With the just completed exchange of spies between the United States and Russia, the media storm will undoubtedly soon disappear. Amid all the accounts of such arcana as steganography, brush passes, and dead drops, the fascination with Internet photos of a naked and sexy Anna Chapman, and tales of families of spies tending to their hydrangeas in the suburbs, there has been little attention to how similar trades occurred in the past.
Like many such trades in the past, this exchange is asymmetrical. The United States has sent ten Russian spies, nine of whom are professional officers of the SVR, Russia’s foreign intelligence agency, the other, a naturalized American citizen from Peru, to Russia. The Russians have not freed any Americans, and certainly no professional CIA officers, in exchange. Instead, Russia released four Russians. While they all signed confessions to secure their releases, it is not clear that any of them actually spied for the United States. Igor V. Sutyagin, imprisoned as an American spy, has always denied the charge, and human rights groups have insisted that his conviction was deeply flawed and an effort to intimidate Russian scientists and limit even benign contacts with the West. One of the four was sentenced for spying for Britain, not the United States. The other two were imprisoned for spying for the United States, but the truth of those charges remains unknown, although it is possible that these latter three were important enough spies that the United States was willing to accept the unbalanced swap of ten for four.
One of the few “one of theirs for one of ours” trades was the 1962 exchange of KGB officer Rudolf Abel, caught and imprisoned after operating under a false identity in the United States, for American pilot Francis Gary Powers, whose U-2 spy plane had been shot down over the Soviet Union. The British have occasionally swapped Russian illegals for British citizens, and there have been a handful of similar exchanges that involved spies from several countries.
Other American-Soviet exchanges were even more unbalanced than the current one. In May 1941, the FBI arrested Gayk Ovakimyan, an engineer working for the Soviet trading company Amtorg, as a Soviet spy, based on information from a KGB defector in Canada. Known as “the wily Armenian,” Ovakimyan was, in fact, chief of the KGB station in the United States. He claimed diplomatic immunity, but since Amtorg’s employees lacked official diplomatic status, he faced a lengthy prison term. The issue was resolved when Germany attacked the Soviet Union in June. America supported Moscow’s war effort and offered to release Ovakimyan as part of a trade.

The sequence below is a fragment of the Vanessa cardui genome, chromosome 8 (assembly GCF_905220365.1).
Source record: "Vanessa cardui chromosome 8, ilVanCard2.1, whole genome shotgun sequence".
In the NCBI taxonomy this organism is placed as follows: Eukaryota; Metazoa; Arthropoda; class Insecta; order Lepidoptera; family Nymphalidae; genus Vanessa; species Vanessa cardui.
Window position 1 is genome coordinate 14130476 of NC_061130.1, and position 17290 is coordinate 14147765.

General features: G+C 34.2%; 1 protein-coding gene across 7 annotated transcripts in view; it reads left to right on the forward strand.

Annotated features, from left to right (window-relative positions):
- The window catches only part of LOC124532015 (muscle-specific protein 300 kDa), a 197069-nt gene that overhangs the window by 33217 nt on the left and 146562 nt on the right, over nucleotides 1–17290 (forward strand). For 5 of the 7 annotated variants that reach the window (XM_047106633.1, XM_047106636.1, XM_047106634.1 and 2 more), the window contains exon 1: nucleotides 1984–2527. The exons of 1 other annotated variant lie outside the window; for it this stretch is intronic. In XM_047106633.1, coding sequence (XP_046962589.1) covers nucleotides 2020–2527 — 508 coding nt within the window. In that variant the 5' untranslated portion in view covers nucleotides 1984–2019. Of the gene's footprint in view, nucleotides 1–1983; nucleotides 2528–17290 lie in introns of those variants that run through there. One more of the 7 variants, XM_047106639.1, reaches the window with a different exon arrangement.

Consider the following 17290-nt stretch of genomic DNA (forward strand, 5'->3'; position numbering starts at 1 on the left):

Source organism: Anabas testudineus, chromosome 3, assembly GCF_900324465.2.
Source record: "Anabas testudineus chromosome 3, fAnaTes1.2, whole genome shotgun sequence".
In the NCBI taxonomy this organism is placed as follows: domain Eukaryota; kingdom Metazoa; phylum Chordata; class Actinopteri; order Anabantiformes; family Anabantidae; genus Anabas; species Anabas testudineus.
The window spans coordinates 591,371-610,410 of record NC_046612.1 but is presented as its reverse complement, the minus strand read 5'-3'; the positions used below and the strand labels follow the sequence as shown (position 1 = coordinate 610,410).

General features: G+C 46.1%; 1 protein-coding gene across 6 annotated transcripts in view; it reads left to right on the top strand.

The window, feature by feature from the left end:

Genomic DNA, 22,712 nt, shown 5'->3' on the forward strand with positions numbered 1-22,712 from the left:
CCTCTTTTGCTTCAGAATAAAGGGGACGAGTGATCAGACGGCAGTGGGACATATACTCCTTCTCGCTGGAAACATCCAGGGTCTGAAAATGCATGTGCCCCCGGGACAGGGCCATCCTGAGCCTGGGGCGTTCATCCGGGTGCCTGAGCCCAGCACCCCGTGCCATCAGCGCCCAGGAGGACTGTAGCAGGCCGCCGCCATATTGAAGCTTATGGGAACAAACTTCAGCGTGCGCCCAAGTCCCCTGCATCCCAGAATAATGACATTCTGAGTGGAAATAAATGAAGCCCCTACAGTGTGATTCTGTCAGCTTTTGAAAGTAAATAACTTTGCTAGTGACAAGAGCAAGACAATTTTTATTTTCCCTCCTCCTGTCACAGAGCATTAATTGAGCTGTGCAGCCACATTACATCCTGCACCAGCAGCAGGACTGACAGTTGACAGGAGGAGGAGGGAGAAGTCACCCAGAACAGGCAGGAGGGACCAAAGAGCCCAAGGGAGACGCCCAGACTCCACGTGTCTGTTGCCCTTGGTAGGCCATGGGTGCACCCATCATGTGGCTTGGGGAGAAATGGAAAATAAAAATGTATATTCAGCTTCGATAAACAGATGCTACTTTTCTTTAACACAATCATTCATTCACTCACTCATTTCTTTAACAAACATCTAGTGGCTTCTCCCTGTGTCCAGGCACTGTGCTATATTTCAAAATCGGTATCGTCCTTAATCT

There were no real American spies in Soviet prisons in 1941 (America didn’t even have a foreign intelligence service at the time!), although there were thousands of Soviets imprisoned in the Gulag on false charges of working for the United States, Britain, and France. But the USSR did not even offer people falsely accused of being spies. Instead, the State Department asked that the Russian wives of a number of American journalists, long denied exit visas, be allowed to leave the USSR. In order to get Ovakimyan back the Soviets agreed to allow a few of the women to join their husbands in the United States. (Thoughtfully, the KGB then recruited several as spies and they carried out minor tasks for Soviet intelligence after they reached the United States.) Fortunately for Ovakimyan, his arrest by the FBI convinced Soviet authorities that he was not a Trotskyist traitor. He had been slated for recall and execution, but upon his return was promoted to general.
Just as skewed was the 1986 exchange of Soviet spies Karl and Hana Koecher for Anatoly Shcharansky (now known as Natan Sharansky, a prominent Israeli politician). The Koechers were real spies, professional officers of the Communist Czechoslovak intelligence service operating under KGB direction. Posing as dissidents and refugees from Communist oppression they gained American citizenship. Karl Koecher then managed to penetrate the CIA, winning a position as translator/analyst that he used to provide the KGB with highly valuable information. Hana, a stunning blonde, made Anna Chapman’s suggestive photos look like child’s play; she later boasted she had sex with numerous CIA and Pentagon employees, journalists, and one senator. The Koechers were members of the “Capitol Couples,” a club of swingers who met each weekend for group sex. Sharansky, for whom they were exchanged, had been arrested in 1977 on charges of spying for the United States and treason and sentenced to 13 years of forced labor in Siberia. He was no spy at all but a courageous Jewish dissident and a painful thorn in the side of the Soviet establishment.